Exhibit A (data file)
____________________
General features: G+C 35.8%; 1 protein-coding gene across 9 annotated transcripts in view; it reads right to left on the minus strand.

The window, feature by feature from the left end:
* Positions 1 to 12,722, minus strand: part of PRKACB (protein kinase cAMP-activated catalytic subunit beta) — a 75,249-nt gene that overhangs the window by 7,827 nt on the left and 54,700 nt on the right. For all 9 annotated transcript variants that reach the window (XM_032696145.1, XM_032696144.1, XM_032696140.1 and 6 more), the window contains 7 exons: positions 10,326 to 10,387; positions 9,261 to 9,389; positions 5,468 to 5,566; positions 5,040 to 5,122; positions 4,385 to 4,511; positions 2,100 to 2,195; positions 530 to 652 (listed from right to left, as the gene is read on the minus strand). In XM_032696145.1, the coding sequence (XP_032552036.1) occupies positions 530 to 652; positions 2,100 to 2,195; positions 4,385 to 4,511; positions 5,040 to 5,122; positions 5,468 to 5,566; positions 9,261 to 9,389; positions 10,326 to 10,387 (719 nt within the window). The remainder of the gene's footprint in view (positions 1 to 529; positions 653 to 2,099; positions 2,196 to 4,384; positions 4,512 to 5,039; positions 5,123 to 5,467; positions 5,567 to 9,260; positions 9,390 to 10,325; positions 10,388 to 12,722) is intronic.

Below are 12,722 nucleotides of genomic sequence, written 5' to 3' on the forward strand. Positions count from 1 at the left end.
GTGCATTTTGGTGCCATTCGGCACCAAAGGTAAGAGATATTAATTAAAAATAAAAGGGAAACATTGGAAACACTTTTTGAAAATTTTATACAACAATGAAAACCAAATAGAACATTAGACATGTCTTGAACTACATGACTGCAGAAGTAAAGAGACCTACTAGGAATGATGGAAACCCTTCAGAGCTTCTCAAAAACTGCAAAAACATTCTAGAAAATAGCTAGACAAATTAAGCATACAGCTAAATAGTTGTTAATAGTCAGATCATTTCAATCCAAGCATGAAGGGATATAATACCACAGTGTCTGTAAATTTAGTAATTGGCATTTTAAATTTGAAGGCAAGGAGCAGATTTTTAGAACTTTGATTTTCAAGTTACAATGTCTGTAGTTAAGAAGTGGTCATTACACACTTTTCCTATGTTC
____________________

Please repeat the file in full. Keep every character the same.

General features: G+C 35.8%; 1 protein-coding gene across 9 annotated transcripts in view; it reads right to left on the minus strand.

The window, feature by feature from the left end:
* Positions 1 to 12,722, minus strand: part of PRKACB (protein kinase cAMP-activated catalytic subunit beta) — a 75,249-nt gene that overhangs the window by 7,827 nt on the left and 54,700 nt on the right. For all 9 annotated transcript variants that reach the window (XM_032696145.1, XM_032696144.1, XM_032696140.1 and 6 more), the window contains 7 exons: positions 10,326 to 10,387; positions 9,261 to 9,389; positions 5,468 to 5,566; positions 5,040 to 5,122; positions 4,385 to 4,511; positions 2,100 to 2,195; positions 530 to 652 (listed from right to left, as the gene is read on the minus strand). In XM_032696145.1, the coding sequence (XP_032552036.1) occupies positions 530 to 652; positions 2,100 to 2,195; positions 4,385 to 4,511; positions 5,040 to 5,122; positions 5,468 to 5,566; positions 9,261 to 9,389; positions 10,326 to 10,387 (719 nt within the window). The remainder of the gene's footprint in view (positions 1 to 529; positions 653 to 2,099; positions 2,196 to 4,384; positions 4,512 to 5,039; positions 5,123 to 5,467; positions 5,567 to 9,260; positions 9,390 to 10,325; positions 10,388 to 12,722) is intronic.

Below are 12,722 nucleotides of genomic sequence, written 5' to 3' on the forward strand. Positions count from 1 at the left end.
GTGCATTTTGGTGCCATTCGGCACCAAAGGTAAGAGATATTAATTAAAAATAAAAGGGAAACATTGGAAACACTTTTTGAAAATTTTATACAACAATGAAAACCAAATAGAACATTAGACATGTCTTGAACTACATGACTGCAGAAGTAAAGAGACCTACTAGGAATGATGGAAACCCTTCAGAGCTTCTCAAAAACTGCAAAAACATTCTAGAAAATAGCTAGACAAATTAAGCATACAGCTAAATAGTTGTTAATAGTCAGATCATTTCAATCCAAGCATGAAGGGATATAATACCACAGTGTCTGTAAATTTAGTAATTGGCATTTTAAATTTGAAGGCAAGGAGCAGATTTTTAGAACTTTGATTTTCAAGTTACAATGTCTGTAGTTAAGAAGTGGTCATTACACACTTTTCCTATGTTC